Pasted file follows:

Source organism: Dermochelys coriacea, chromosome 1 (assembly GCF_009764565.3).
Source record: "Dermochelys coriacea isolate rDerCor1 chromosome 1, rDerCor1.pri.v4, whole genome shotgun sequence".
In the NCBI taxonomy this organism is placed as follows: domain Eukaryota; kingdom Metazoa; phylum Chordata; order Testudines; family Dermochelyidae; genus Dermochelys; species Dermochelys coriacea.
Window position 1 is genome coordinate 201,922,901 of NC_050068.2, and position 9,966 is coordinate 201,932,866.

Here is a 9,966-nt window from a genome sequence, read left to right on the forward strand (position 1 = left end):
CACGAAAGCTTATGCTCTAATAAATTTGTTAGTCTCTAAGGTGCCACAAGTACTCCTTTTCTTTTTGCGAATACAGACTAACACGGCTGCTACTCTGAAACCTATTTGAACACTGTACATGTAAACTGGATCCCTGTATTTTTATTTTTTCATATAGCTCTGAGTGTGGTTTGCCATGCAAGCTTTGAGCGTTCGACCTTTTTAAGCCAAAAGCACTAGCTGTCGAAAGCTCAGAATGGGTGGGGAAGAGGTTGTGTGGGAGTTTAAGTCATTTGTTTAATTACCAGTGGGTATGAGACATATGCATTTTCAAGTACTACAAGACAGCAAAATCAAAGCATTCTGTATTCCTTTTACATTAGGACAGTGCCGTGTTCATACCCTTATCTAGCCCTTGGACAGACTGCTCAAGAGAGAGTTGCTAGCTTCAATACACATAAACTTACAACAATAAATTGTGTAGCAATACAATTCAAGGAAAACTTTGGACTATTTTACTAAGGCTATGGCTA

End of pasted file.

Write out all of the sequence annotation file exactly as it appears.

Source organism: Dermochelys coriacea, chromosome 1 (assembly GCF_009764565.3).
Source record: "Dermochelys coriacea isolate rDerCor1 chromosome 1, rDerCor1.pri.v4, whole genome shotgun sequence".
In the NCBI taxonomy this organism is placed as follows: domain Eukaryota; kingdom Metazoa; phylum Chordata; order Testudines; family Dermochelyidae; genus Dermochelys; species Dermochelys coriacea.
Window position 1 is genome coordinate 201,922,901 of NC_050068.2, and position 9,966 is coordinate 201,932,866.

Here is a 9,966-nt window from a genome sequence, read left to right on the forward strand (position 1 = left end):
CACGAAAGCTTATGCTCTAATAAATTTGTTAGTCTCTAAGGTGCCACAAGTACTCCTTTTCTTTTTGCGAATACAGACTAACACGGCTGCTACTCTGAAACCTATTTGAACACTGTACATGTAAACTGGATCCCTGTATTTTTATTTTTTCATATAGCTCTGAGTGTGGTTTGCCATGCAAGCTTTGAGCGTTCGACCTTTTTAAGCCAAAAGCACTAGCTGTCGAAAGCTCAGAATGGGTGGGGAAGAGGTTGTGTGGGAGTTTAAGTCATTTGTTTAATTACCAGTGGGTATGAGACATATGCATTTTCAAGTACTACAAGACAGCAAAATCAAAGCATTCTGTATTCCTTTTACATTAGGACAGTGCCGTGTTCATACCCTTATCTAGCCCTTGGACAGACTGCTCAAGAGAGAGTTGCTAGCTTCAATACACATAAACTTACAACAATAAATTGTGTAGCAATACAATTCAAGGAAAACTTTGGACTATTTTACTAAGGCTATGGCTA